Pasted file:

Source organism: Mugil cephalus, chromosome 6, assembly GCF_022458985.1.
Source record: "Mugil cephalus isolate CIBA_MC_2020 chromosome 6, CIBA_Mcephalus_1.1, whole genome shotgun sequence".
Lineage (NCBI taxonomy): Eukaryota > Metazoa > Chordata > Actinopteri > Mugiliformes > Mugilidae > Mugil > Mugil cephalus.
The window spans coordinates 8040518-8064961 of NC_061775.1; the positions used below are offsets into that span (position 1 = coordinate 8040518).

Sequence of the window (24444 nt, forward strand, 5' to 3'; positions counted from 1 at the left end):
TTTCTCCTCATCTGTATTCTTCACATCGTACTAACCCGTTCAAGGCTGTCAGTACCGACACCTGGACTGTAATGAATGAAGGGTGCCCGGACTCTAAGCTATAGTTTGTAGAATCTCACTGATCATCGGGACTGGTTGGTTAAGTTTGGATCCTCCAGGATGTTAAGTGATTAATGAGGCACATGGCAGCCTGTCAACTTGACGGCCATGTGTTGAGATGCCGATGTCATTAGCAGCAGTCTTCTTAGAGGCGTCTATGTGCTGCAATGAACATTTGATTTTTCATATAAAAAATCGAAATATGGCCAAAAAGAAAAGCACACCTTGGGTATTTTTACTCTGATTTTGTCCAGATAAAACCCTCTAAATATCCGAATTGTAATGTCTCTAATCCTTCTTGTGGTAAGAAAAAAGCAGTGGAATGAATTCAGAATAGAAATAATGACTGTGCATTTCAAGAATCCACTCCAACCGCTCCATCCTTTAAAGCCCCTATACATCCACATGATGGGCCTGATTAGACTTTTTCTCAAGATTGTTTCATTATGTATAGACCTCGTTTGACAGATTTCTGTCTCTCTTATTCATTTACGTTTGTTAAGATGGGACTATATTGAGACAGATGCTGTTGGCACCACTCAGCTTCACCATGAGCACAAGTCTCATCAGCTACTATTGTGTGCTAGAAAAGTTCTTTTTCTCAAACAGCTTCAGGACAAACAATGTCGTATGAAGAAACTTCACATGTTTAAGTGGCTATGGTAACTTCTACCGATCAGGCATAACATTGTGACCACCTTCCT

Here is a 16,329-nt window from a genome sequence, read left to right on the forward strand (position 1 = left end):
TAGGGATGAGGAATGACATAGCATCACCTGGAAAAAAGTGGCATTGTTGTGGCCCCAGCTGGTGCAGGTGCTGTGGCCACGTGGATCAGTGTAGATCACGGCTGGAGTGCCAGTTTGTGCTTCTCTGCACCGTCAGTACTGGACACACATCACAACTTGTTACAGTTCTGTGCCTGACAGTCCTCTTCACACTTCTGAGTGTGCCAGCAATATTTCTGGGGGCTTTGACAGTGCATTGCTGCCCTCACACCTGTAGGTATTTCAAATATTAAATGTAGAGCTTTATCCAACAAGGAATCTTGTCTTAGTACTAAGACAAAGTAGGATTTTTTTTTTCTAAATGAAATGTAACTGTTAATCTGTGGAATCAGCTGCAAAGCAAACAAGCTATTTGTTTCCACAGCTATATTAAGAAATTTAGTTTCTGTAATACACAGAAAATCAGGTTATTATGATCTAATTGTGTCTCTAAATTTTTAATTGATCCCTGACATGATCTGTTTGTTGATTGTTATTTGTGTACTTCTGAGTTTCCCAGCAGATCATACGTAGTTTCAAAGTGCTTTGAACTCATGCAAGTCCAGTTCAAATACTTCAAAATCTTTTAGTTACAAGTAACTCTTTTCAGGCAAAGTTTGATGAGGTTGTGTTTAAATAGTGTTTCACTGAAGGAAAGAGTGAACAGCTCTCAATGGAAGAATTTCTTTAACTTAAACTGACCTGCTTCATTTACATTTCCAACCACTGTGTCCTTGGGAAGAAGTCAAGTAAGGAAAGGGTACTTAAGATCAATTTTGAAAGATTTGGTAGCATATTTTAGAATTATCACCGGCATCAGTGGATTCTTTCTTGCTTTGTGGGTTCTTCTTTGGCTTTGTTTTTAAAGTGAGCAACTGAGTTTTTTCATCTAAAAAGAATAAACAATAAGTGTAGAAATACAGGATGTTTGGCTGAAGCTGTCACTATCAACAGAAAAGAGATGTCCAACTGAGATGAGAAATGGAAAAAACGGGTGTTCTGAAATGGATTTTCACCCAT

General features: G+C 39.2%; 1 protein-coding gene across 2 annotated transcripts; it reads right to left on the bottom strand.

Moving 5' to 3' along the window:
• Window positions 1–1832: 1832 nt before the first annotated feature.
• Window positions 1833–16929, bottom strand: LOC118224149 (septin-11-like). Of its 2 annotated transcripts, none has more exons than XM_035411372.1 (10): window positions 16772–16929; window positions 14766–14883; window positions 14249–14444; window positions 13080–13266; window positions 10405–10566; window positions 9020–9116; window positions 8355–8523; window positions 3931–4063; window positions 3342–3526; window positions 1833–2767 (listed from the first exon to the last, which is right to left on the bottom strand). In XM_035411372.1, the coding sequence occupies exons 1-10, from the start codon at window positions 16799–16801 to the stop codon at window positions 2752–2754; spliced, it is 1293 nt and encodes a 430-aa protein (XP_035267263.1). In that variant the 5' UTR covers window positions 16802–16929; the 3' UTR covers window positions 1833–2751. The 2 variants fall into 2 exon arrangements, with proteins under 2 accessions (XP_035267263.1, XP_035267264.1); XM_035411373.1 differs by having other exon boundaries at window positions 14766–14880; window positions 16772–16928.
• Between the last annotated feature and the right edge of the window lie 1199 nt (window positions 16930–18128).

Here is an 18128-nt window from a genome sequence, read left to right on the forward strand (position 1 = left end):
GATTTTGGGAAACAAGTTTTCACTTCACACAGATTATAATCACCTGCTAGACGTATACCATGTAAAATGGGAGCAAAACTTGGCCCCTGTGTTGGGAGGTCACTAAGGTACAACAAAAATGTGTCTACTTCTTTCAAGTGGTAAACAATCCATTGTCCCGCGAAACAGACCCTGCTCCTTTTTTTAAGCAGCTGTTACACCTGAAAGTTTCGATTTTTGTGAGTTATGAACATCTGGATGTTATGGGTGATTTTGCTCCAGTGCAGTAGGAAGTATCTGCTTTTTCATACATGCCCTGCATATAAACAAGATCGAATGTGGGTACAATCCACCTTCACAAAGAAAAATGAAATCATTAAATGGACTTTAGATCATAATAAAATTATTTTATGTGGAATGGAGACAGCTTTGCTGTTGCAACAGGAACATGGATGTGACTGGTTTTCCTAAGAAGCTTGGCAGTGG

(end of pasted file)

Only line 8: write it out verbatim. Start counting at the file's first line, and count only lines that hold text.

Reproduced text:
TAGGGATGAGGAATGACATAGCATCACCTGGAAAAAAGTGGCATTGTTGTGGCCCCAGCTGGTGCAGGTGCTGTGGCCACGTGGATCAGTGTAGATCACGGCTGGAGTGCCAGTTTGTGCTTCTCTGCACCGTCAGTACTGGACACACATCACAACTTGTTACAGTTCTGTGCCTGACAGTCCTCTTCACACTTCTGAGTGTGCCAGCAATATTTCTGGGGGCTTTGACAGTGCATTGCTGCCCTCACACCTGTAGGTATTTCAAATATTAAATGTAGAGCTTTATCCAACAAGGAATCTTGTCTTAGTACTAAGACAAAGTAGGATTTTTTTTTTCTAAATGAAATGTAACTGTTAATCTGTGGAATCAGCTGCAAAGCAAACAAGCTATTTGTTTCCACAGCTATATTAAGAAATTTAGTTTCTGTAATACACAGAAAATCAGGTTATTATGATCTAATTGTGTCTCTAAATTTTTAATTGATCCCTGACATGATCTGTTTGTTGATTGTTATTTGTGTACTTCTGAGTTTCCCAGCAGATCATACGTAGTTTCAAAGTGCTTTGAACTCATGCAAGTCCAGTTCAAATACTTCAAAATCTTTTAGTTACAAGTAACTCTTTTCAGGCAAAGTTTGATGAGGTTGTGTTTAAATAGTGTTTCACTGAAGGAAAGAGTGAACAGCTCTCAATGGAAGAATTTCTTTAACTTAAACTGACCTGCTTCATTTACATTTCCAACCACTGTGTCCTTGGGAAGAAGTCAAGTAAGGAAAGGGTACTTAAGATCAATTTTGAAAGATTTGGTAGCATATTTTAGAATTATCACCGGCATCAGTGGATTCTTTCTTGCTTTGTGGGTTCTTCTTTGGCTTTGTTTTTAAAGTGAGCAACTGAGTTTTTTCATCTAAAAAGAATAAACAATAAGTGTAGAAATACAGGATGTTTGGCTGAAGCTGTCACTATCAACAGAAAAGAGATGTCCAACTGAGATGAGAAATGGAAAAAACGGGTGTTCTGAAATGGATTTTCACCCAT